Home Mule Deer The Mule Deer Statistics I Track

The Mule Deer Statistics I Track

In my world of hunting big mule deer, there are eight mule deer statistics that I consider when picking a unit to hunt, or checking the pulse on units I know well.  Here’s the overview of the metrics I use. If you want to go deeper, be sure and listen to the Rokcast podcast I just did with Jordan Budd here

The Stats

These are statistics I’ve used to pick hunting areas in ID, WY, NV, UT, CO, so I know they work. But they are far from a “formula”, just a big piece of the puzzle.

It doesn’t matter if tags in the unit are issued OTC or draw, but for me they have worked the best in non-trophy units of the West where there’s a chance of hunting more than just once a decade.

Fawn Survival

This is stat I use to predict buck numbers and population numbers. I either count back in seasons or forward, depending on when I’m planning on hunting. I’m looking for at least 60% over-winter survival on radio-collared fawns or 50-60 fawns:100 does post hunting season.

Adult Doe Survival

I use this to determine how hard a winter was on a deer herd. I’m looking for 90% plus survival rate if I want to hunt an area with minimal to normal winter losses

Buck:Doe Ratio

I use this to predict how many bucks I might see and how old they are, especially if I can get a three-year average that isn’t all over the chart.  I prefer to hunt bucks in units with 20-30 bucks:100 does.

% 4 point:

To my knowledge, only Idaho and Nevada make this stat readily available.  If it’s stable to increasing over three years, and between 35-40%, there’s potential for big bucks for sure

Buck Survival Rate

This is an emerging number that’s still not readily available, but with more states putting radio collars on bucks, it’s becoming more useful. Preliminary data seems to indicate that it needs to be in the 80-90% range over a few years if you’re looking for older-age class bucks.

Hunter Numbers

This is tough to pin down as some units can have high hunter numbers but few of them are hunting the buck country correctly. Suffice it to say, you can’t have hunters on every ridge beyond about the 2nd day of the rifle season, or it’s gonna be hard to grow older bucks. Again, though, this can vary depending on the roughness/remoteness of the country.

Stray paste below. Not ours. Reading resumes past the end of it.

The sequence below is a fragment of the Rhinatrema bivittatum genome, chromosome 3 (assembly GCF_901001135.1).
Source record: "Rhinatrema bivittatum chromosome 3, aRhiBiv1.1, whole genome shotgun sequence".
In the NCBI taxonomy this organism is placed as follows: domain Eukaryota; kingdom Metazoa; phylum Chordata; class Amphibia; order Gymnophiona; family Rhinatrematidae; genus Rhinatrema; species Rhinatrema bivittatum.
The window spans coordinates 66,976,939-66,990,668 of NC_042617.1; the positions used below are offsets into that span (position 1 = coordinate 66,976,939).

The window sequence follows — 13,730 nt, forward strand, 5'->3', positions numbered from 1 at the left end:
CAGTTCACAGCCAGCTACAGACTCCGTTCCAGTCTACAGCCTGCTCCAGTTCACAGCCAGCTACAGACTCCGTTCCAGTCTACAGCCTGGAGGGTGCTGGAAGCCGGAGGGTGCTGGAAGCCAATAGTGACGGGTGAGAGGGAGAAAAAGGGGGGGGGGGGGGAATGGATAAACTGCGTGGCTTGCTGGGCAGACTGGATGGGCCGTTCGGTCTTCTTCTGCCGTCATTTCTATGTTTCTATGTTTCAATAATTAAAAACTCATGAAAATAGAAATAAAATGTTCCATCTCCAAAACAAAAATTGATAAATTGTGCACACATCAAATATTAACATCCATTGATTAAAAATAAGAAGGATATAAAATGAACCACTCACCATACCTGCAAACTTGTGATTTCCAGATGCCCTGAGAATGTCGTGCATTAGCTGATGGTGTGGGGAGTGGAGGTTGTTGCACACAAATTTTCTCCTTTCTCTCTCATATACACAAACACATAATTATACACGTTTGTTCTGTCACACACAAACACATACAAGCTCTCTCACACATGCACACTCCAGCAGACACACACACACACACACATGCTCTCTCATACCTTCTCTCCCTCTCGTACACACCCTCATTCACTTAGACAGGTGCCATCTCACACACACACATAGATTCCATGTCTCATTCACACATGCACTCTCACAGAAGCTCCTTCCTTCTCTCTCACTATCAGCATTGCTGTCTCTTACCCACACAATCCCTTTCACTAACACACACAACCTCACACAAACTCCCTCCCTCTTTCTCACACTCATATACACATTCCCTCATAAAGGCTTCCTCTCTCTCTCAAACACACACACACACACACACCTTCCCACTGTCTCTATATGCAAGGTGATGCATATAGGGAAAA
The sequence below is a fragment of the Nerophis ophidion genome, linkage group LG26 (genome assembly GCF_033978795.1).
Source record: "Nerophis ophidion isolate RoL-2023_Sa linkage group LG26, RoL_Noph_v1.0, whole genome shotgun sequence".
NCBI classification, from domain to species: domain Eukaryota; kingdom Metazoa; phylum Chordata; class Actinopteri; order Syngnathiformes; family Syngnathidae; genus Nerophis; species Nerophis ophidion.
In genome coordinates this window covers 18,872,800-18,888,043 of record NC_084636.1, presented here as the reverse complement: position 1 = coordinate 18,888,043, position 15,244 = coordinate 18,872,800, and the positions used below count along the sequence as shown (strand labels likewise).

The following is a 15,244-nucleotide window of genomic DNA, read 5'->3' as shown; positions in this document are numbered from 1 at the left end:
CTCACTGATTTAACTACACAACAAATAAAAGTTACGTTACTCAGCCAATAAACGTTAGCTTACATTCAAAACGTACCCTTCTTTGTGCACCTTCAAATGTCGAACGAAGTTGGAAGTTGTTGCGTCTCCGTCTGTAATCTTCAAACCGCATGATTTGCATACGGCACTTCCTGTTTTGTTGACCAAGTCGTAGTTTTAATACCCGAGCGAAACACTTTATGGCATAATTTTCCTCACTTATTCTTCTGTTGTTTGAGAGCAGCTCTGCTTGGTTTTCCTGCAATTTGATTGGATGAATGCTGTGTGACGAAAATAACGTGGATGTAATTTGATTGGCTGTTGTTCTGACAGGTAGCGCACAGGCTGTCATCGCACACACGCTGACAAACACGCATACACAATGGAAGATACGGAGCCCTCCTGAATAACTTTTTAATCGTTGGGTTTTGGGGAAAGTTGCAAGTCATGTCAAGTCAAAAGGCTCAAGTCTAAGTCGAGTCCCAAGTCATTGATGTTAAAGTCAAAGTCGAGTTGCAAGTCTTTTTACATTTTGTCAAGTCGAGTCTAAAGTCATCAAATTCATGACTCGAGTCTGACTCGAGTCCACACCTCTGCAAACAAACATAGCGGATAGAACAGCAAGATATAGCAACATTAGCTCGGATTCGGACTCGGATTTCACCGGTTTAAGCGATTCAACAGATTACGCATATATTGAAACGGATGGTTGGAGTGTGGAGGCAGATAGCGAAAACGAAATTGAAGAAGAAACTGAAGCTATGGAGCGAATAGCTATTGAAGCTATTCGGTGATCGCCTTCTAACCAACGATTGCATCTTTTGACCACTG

Success Rate

I’m not as concerned with it as I used to be as low success rate might indicate a very tough hunt but old bucks could still exist.  In low populations of deer that aren’t making the “must-apply” list of the mags, there’s almost always a success rate in the low teens to single digits, and that scares some hunters away.  High success can also mean lots of bucks getting shot.  For these reasons, I don’t get overly concerned with success rates. One item to note, is that you need to know if buck and doe harvest is combined for all years you’re comparing.  Sometimes doe hunts are trimmed back or added and this can cause the success rate to swing wildly.

Population Size

Like Success Rates, I’m not as concerned with it as I used to be as big bucks can come from small populations, and big populations can be overhunted. But if I have my wish, I want a stable population.

When I ignore the stats

The more I get to know an area, the less I’m worried about the mule deer statistics

For example the widest buck I’ve taken in the last 15 years was from a winter-kill unit that only posted these numbers

  • 2nd lowest population year since 2009
  • 2nd lowest number of bucks in the herd since 2009
  • Was born in the highest number of fawns born since 2009

However, my 2nd best buck of the 2010s was six years old and came from the fawn crop that was nearly devastated by the winter of 2010/11

So don’t get too hung up on the mule deer statistics, but do use them as part of your total picture that includes:

  • Getting a license frequently/ability to scout
  • Logistics/Distance/Ability to return in same season
  • Season timing/weapon choice that give you an advantage

If you have questions or would like to discuss this article, click here

Read more about all-things-mule-deer-hunting in my book, Hunting Big Mule Deer. Signed copies are available in the Rokslide store, or you can go Amazon for faster delivery.

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Robby Denning
Robby Denning started hunting mule deer in the late 1970’s, only missing one season in 35 years. At 25, he gave up the pursuit of all other big-game to focus on taking the best bucks possible. He began hunting the West on a DIY budget hunting an average of 30 days a year for mule deer. Robby loves the hunt as much as the kill and the entire process from research to scouting to hunting. He’s killed four bucks over 200 inches in the last 15 seasons, mostly on easily-obtained tags. He owns a public-land scouting service and runs a private-land outfitting business helping other hunters in their pursuit of deer and elk. Robby has scouted and hunted literally thousands of square miles of mule deer country and brings a wealth of knowledge about these experiences with him. To him, the weapon of choice is just a means-to-an-end and will hunt with bow, rifle, or muzzleloader – whatever it takes to create an opportunity to take a great mule deer. He is also the author of "Hunting Big Mule Deer" available on Amazon. Robby believes all of creation is from God for man to manage, respect, and through which to know its Creator

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